Salivary Mucocele

By Catherine Barnette, DVM

A salivary mucocele, also known as a sialocele, is an accumulation of saliva that has leaked from an injured salivary gland or salivary duct. This leaked saliva accumulates within the tissues of the mouth and neck, resulting in a soft, painless swelling.

Salivary mucoceles can be divided into four categories, depending upon their location. A cervical mucocele causes swelling in the upper neck and around the lower jaw. A sublingual mucocele (also called a ranula) causes swelling within the mouth, below and alongside the tongue. A pharyngeal mucocele causes swelling within the pharynx (throat). Zygomatic mucoceles, which are uncommon, cause swelling in the cheek area, below the eye.

The type of salivary mucocele that a dog develops is important, because it affects the impacts that mucocele may have and plays a significant role in determining the correct treatment.

What causes a salivary mucocele?

Salivary mucoceles are caused by trauma to a salivary gland or salivary duct. In most cases, the cause of trauma is not identified. Potential inciting causes may include bite wounds, chewing on sharp objects, and the use of choke collars, all of which may damage a salivary gland or duct. Even a sudden stretching or jerking of the neck could stretch a salivary duct to the point of injury.

"Salivary mucoceles are almost exclusively seen in dogs; this is a very rare condition in cats."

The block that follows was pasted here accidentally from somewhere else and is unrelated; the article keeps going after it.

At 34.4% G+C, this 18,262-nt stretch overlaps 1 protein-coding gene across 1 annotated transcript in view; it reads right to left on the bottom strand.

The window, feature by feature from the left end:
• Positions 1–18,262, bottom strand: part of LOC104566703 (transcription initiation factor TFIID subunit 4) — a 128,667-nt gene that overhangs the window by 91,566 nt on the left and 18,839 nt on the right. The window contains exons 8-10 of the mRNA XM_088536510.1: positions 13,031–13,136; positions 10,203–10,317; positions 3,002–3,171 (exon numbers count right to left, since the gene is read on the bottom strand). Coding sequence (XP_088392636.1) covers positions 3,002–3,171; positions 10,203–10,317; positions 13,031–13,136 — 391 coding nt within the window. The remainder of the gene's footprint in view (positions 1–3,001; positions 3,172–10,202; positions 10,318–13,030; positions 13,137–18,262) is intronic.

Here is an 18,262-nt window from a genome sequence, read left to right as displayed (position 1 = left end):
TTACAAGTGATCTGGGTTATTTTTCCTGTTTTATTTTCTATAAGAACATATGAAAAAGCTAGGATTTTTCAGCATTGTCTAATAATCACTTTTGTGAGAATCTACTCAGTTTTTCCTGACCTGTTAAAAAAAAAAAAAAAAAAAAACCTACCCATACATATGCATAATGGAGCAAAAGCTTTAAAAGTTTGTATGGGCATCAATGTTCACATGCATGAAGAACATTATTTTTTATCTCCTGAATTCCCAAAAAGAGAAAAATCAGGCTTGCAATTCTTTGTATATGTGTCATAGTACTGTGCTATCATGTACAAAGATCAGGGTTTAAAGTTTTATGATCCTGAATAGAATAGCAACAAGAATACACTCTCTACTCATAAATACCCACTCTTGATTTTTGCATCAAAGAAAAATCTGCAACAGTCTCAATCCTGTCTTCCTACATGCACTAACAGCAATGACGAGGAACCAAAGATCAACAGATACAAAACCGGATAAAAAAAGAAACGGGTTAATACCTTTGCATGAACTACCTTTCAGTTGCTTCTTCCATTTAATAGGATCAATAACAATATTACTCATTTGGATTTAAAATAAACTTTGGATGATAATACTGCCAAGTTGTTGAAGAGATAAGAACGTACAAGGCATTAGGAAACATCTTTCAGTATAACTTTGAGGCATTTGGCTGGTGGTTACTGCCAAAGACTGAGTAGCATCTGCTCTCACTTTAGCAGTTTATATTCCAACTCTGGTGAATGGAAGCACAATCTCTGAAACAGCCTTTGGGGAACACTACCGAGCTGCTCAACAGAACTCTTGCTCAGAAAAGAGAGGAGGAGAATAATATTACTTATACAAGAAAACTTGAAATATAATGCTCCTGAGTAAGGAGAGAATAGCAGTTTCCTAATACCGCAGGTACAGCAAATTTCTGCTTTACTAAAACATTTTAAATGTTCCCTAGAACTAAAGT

Once damaged, a salivary gland or duct begins to leak small amounts of saliva into the surrounding tissue. This saliva causes inflammation, which leads to further damage of the salivary gland or duct. Although a salivary mucocele often develops slowly and subtley, it will continue to worsen over time due to increased saliva accumulation and inflammation. Salivary mucoceles are almost exclusively seen in dogs; this is a very rare condition in cats. Predisposed dog breeds include German Shepherds and Miniature Poodles, although other breeds may also be affected.

What are the signs of a salivary mucocele?

A cervical mucocele is often visible as a soft, nonpainful mass that grows slowly over time in the head or neck area. A zygomatic mucocele will appear as a swelling on the cheek, below the eye. Dogs with a cervical or zygomatic mucocele typically do not show any signs of illness, except for the visible swelling.

"Dogs with a cervical or zygomatic mucocele typically do not show any signs of illness, except for the visible swelling."

Dogs with sublingual or pharyngeal mucoceles, however, experience more significant effects. A ranula or sublingual mucocele may cause difficulty eating, chewing, or swallowing, due to swelling around the tongue. A pharyngeal mucocele can cause difficulty swallowing and/or respiratory distress, due to the effects of swelling in the pharynx.

How is a salivary mucocele diagnosed?